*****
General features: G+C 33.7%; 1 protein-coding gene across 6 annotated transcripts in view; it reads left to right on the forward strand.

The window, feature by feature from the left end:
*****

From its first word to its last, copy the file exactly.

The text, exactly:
General features: G+C 33.7%; 1 protein-coding gene across 6 annotated transcripts in view; it reads left to right on the forward strand.

The window, feature by feature from the left end: